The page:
Maximum residue limits

Canada’s maximum residue limits (MRLs) are set by Health Canada through the Pest Management Regulatory Agency (PMRA). Health Canada sets science-based MRLs to ensure the food Canadians eat is safe and are set at levels well below the amount that could pose health concerns.

When Canada and another trading country do not agree on MRLs, it means the risk assessments conducted in each country differ in the amount of pesticide determined to be acceptable to remain on certain produce when it enters the market. This poses a huge technical barrier for imports and exports.

Without harmonised MRLs, the risk is often too high for growers to venture into new markets. A producer in full compliance of the Canadian pesticide product label can have their crop rejected by the destination country due to residue violation resulting from an MRL set below the Canadian MRL.

The priority to enhance trade in agricultural commodities may not be successful without the work of the PMRA to create MRLs for new registrations, and see they are harmonized around the world. The roles played by the PMRA at Codex are essential. However, the PMRA has been forced to back away from this work at this critical juncture due to severe budget restraints.

CHC's position

  • Canada’s trade negotiators should continue to lobby for science-based MRLs to be harmonized between trading countries to ease this trade barrier on both sides of the border.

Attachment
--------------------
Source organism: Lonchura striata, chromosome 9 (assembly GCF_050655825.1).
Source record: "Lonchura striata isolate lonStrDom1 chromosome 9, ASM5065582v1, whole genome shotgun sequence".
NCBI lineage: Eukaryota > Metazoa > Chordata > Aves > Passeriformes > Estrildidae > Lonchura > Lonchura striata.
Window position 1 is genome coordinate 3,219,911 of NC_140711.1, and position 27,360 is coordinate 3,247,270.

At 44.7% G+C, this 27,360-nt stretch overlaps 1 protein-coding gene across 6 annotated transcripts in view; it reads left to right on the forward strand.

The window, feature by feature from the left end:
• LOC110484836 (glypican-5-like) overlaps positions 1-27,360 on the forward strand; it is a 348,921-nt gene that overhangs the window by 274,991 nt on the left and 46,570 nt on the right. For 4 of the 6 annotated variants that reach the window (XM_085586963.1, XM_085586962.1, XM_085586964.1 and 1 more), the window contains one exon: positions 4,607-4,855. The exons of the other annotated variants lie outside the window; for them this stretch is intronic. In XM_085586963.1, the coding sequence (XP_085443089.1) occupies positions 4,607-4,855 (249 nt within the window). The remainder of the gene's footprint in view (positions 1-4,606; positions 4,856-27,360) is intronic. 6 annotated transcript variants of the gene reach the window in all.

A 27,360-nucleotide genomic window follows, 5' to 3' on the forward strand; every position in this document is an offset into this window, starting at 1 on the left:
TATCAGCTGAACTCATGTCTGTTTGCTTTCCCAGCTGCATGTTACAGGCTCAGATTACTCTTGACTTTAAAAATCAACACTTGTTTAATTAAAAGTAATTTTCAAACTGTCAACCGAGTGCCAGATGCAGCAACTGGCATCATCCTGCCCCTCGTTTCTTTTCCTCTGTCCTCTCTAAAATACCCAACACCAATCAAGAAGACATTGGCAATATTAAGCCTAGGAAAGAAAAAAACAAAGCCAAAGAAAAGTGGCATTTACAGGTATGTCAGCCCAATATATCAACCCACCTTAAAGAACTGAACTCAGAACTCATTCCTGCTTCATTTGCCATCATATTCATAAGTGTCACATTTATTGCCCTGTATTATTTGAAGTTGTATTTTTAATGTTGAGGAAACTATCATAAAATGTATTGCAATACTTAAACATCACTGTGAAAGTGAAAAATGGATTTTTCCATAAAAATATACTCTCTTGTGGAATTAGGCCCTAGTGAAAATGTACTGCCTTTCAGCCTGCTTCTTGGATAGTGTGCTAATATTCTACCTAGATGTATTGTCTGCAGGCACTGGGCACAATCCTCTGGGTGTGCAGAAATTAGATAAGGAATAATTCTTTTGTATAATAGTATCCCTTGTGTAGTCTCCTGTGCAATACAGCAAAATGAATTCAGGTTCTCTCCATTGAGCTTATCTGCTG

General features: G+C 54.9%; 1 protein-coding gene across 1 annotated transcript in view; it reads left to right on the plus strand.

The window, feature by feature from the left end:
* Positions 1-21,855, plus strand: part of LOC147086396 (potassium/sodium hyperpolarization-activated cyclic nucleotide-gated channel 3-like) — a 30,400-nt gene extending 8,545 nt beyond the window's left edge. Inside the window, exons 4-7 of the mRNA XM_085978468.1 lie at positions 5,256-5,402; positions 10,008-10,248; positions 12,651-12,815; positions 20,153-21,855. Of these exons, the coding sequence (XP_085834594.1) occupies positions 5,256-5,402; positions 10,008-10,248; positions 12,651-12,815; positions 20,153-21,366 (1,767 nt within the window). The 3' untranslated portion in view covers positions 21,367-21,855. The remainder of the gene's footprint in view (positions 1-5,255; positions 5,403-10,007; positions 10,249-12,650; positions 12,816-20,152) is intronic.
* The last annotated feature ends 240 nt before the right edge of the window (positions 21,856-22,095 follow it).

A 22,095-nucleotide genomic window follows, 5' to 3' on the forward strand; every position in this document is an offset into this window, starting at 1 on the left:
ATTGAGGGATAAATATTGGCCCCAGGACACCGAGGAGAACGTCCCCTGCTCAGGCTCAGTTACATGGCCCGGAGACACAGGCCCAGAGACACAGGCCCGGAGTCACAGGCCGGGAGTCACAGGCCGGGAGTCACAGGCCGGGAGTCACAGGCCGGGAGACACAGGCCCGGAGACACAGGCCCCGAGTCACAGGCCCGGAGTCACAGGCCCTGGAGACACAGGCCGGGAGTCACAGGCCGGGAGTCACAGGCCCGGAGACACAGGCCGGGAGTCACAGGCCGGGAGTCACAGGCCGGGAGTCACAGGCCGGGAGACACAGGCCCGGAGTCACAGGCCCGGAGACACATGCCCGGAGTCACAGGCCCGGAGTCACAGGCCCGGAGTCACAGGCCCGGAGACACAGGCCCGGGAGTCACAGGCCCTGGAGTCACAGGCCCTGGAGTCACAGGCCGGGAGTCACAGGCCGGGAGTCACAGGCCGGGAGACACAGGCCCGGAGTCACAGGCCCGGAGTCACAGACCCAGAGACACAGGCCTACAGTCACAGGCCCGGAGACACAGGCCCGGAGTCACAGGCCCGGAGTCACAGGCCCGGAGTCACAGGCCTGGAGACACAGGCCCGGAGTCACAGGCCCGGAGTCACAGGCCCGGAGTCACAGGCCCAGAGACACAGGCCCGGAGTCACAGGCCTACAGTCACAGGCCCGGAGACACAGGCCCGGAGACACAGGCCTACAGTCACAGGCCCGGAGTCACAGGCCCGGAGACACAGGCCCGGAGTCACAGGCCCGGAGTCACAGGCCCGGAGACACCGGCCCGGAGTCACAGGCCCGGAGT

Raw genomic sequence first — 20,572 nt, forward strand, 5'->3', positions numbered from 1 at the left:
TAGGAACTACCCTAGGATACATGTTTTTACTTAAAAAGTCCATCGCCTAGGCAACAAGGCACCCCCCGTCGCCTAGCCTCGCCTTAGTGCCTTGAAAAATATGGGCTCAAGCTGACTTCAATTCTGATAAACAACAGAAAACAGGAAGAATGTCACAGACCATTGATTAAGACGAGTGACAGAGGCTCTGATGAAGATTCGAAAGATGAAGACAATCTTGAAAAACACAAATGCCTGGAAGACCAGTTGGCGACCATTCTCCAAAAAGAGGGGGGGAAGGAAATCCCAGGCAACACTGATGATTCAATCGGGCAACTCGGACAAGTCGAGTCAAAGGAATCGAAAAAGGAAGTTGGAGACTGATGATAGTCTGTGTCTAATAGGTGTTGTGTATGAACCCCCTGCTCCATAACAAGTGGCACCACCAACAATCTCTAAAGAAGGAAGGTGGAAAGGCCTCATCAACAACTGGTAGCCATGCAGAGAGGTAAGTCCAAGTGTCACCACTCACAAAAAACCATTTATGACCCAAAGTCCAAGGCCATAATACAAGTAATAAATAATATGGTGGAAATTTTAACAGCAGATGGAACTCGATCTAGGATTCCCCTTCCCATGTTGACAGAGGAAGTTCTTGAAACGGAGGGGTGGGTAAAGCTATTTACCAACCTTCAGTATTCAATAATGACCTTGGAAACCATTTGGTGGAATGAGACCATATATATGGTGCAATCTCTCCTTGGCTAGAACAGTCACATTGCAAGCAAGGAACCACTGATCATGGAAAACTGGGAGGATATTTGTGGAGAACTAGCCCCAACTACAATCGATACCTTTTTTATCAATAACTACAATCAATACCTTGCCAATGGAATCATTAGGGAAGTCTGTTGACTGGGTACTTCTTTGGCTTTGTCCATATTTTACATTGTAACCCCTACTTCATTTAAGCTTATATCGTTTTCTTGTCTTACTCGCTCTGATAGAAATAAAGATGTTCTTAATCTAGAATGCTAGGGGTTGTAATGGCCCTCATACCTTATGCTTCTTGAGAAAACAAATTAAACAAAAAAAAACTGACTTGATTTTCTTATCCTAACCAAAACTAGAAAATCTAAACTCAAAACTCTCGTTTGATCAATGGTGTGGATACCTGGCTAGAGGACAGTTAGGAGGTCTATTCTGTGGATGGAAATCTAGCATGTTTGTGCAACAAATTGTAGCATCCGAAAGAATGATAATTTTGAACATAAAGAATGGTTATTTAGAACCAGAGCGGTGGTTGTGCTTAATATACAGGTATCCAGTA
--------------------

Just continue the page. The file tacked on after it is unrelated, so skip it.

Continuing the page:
• Canadian horticultural producers support adequate funding of the PMRA so that the agency can continue, not only to do registration and re-evaluation work, but also to provide its expertise in support of science-based harmonization of MRLs.

Current advocacy activities

At every opportunity, the Canadian Horticultural Council (CHC) has raised MRLs as a potential trade barrier and has called on the Government of Canada through the PMRA to work with other countries to harmonize MRLs. Most recently, CHC raised the issue to both Members of Parliament and Senators House of Commons and Senate Committees.

Previous advocacy activities

  • In July 2017, CHC submitted comments to Global Affairs Canada for a China Free Trade Agreement and for the renegotiation of the North American Free Trade Agreement (NAFTA). The comments included a request for the harmonization of science-based MRLs.
  • In June 2017, CHC appeared before the House of Commons Standing Committee on Agriculture and Agri-Food and spoke about non-tariff barriers to trade and the need for harmonized MRLs between countries.

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